As a new version of Rudyard Kipling’s classic story, The Jungle Book, is unveiled on Netflix this week, we look back at the character and its history.
Sabu Dastagir: The original Mowgli – Death anniversary special
Mumbai - 02 Dec 2018 11:00 IST
Mowgli, the captivating child of the jungle, first appeared in Rudyard Kipling's 1893 story, In The Rukh. After his parents are attacked by a tiger, baby Mowgli is taken in and raised by a pack of wolves.
But as he grows older, and his human side conflicts with his bond with animals, he has to fight his inner demons and go up against his nemesis, Shere Khan, the tiger. Eventually, he finds his place in the world as a forest guard in the British government, straddling both the human and the animal worlds.
Since its publication, the character of Mowgli has fascinated the Western world. From 1942, there have been numerous adaptations of Kipling’s characters. There was a beloved 1967 animated film, produced by Walt Disney.
Several actors have played the conflicted man-boy, from Jason Scott Lee in the 1994 Disney live-action version to Brandon Baker in The Jungle Book: Mowgli's Story (1998).
But the first man to step into Mowgli’s shoes on screen was Sabu Dastagir. As a little boy, he found fame when he was cast in the British film, Elephant Boy (1937), another Kipling adaptation, by Robert Flaherty, the American documentary filmmaker who co-directed the film.
Sabu, the son of a mahout in the erstwhile kingdom of Mysore, had a rag-to-riches story as he rose to international fame in especially Britain and later in Hollywood. After acting in a few films like The Drum (1938) and The Thief Of Bagdad (1940), Sabu played Mowgli in The Jungle Book (1942).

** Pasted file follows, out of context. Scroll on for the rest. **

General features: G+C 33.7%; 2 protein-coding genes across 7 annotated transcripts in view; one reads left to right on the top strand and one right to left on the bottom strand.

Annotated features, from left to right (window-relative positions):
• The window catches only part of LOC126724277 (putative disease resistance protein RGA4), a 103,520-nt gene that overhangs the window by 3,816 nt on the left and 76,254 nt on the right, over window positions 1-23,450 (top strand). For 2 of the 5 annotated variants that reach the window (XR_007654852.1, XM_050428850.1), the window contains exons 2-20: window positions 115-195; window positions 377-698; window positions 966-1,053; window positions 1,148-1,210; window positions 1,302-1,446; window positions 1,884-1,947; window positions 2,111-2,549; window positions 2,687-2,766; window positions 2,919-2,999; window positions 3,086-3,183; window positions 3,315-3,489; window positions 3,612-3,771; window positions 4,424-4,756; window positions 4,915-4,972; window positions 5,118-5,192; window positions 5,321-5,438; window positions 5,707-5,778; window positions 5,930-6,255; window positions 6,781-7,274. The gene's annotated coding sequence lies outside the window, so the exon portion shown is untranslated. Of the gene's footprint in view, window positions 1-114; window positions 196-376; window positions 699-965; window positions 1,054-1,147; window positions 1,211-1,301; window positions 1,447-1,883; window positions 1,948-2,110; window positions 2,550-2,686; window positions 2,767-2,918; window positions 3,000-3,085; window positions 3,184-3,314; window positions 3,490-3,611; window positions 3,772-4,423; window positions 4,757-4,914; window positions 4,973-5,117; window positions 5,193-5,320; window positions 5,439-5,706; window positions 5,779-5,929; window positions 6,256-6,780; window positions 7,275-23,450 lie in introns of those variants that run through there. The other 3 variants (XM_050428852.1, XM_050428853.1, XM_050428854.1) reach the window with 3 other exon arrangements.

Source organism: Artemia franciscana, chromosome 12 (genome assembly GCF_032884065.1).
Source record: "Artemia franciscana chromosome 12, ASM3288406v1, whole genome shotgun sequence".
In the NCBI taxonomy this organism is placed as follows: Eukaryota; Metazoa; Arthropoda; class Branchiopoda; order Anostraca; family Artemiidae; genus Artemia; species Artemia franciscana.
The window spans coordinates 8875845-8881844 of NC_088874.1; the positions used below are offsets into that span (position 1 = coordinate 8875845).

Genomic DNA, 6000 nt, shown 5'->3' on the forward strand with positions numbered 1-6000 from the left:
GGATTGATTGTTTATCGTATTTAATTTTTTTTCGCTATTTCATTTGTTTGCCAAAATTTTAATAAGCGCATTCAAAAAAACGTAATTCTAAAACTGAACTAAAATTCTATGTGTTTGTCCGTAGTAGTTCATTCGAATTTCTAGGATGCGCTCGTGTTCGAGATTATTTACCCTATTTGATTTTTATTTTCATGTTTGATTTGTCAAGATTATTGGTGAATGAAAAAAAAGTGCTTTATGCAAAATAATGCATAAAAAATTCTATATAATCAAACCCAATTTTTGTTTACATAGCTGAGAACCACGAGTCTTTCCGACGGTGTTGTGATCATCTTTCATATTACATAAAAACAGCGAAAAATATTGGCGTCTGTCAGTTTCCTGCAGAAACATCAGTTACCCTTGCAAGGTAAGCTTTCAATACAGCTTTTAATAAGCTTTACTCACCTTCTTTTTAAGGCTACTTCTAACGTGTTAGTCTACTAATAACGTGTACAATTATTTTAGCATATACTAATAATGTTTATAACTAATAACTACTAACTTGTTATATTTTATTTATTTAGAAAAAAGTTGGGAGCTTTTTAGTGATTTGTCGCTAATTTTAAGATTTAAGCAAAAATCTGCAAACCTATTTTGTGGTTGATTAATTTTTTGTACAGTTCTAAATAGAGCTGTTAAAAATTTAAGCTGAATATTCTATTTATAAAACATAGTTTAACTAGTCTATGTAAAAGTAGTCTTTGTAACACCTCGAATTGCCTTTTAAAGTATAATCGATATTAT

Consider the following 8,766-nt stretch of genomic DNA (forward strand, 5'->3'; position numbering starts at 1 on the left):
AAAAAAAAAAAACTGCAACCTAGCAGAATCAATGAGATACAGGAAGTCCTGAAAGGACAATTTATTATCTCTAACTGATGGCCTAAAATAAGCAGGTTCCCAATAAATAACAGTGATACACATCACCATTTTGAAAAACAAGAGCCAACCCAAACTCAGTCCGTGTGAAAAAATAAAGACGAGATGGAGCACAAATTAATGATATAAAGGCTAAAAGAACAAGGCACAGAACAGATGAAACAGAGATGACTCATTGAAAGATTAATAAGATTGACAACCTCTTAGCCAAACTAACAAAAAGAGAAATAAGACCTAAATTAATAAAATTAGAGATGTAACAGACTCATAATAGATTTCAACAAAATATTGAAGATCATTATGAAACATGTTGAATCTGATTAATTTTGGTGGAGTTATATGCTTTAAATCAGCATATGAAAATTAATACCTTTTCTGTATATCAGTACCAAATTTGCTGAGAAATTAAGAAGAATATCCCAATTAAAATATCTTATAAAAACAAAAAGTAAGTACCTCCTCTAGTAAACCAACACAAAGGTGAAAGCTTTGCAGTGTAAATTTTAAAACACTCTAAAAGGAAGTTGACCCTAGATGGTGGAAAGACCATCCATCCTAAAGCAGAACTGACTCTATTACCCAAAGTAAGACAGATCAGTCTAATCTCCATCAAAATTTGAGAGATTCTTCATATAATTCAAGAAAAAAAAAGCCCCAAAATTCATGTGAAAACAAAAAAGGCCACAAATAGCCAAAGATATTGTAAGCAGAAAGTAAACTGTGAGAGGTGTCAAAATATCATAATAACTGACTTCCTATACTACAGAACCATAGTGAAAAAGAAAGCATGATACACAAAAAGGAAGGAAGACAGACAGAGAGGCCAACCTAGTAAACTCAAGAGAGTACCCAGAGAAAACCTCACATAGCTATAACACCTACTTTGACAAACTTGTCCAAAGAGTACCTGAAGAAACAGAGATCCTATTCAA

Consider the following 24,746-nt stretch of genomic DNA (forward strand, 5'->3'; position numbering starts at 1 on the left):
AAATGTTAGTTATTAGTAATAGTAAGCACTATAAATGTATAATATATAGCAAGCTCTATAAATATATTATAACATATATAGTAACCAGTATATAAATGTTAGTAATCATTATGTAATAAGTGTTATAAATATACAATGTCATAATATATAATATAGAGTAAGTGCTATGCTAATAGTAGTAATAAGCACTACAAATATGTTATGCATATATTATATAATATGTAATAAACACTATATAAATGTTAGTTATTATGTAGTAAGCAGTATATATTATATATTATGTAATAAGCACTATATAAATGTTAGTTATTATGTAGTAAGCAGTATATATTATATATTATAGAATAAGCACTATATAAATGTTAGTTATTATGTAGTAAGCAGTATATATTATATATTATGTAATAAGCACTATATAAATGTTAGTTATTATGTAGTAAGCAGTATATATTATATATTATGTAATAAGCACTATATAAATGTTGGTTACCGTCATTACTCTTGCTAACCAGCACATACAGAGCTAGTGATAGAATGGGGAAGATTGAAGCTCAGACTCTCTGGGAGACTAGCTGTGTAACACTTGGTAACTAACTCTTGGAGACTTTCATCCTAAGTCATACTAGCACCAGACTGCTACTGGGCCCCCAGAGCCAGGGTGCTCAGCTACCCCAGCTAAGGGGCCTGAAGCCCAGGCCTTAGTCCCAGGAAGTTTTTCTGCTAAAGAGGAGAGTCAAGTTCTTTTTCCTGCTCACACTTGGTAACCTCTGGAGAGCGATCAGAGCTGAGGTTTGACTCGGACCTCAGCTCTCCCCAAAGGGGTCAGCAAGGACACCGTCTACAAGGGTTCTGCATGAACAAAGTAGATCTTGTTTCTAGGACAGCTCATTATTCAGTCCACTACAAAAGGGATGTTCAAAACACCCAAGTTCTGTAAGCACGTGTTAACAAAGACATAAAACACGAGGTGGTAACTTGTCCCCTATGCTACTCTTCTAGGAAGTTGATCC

The 1942 version was a hit in Hollywood and received four Academy Award nominations that year. While it strayed from Kipling's source material, it displayed the Hollywood penchant for films set in India to be the cliched lore of snakes, tigers and uncivilized locals. The years have rolled by, but the stereotypes have stayed on.
However, Sabu, who died suddenly on this day (2 December) 55 years ago, 55 days short of his 40th birthday, was the last Indian to be cast as Mowgli. The 1990s adaptations of Mowgli cast other actors, bronzed and darkened to look like Indians.
In the past few years, Mowgli’s story has been revived thanks to two special-effects films, The Jungle Book (2016), and this year’s Mowgli: Legend Of The Jungle, which premieres on Netflix on 7 December.
The first, produced by Disney, was a faithful reproduction of the 1967 animated hit. Directed by Jon Favreau, the film cast a young boy with Indian roots, Neel Sethi. The animal characters all remained the same with a voice cast that featured artistes Bill Murray, Ben Kingsley, Idris Elba, Lupita Nyong'o, and Scarlett Johansson.
The dazzling wizardry of computer-generated imagery (CGI) and an adorable Mowgli won audiences over and nabbed the Academy award for Best Visual Effects, something the 1942 version was nominated for. A sequel for the blockbuster with Sethi reprising his character is already in the works.
This week, Mowgli returns to our screens in the Andy Serkis film. This time, another Indian-American actor, Rohan Chand, plays Mowgli while Indian actress Freida Pinto plays his adoptive mother, Messua.
With the advances of technology and special effects, new generations are once again being introduced to the story of the jungle and the boy who was a bridge between both worlds. But the gaze as with Kipling’s stories remains exoticized.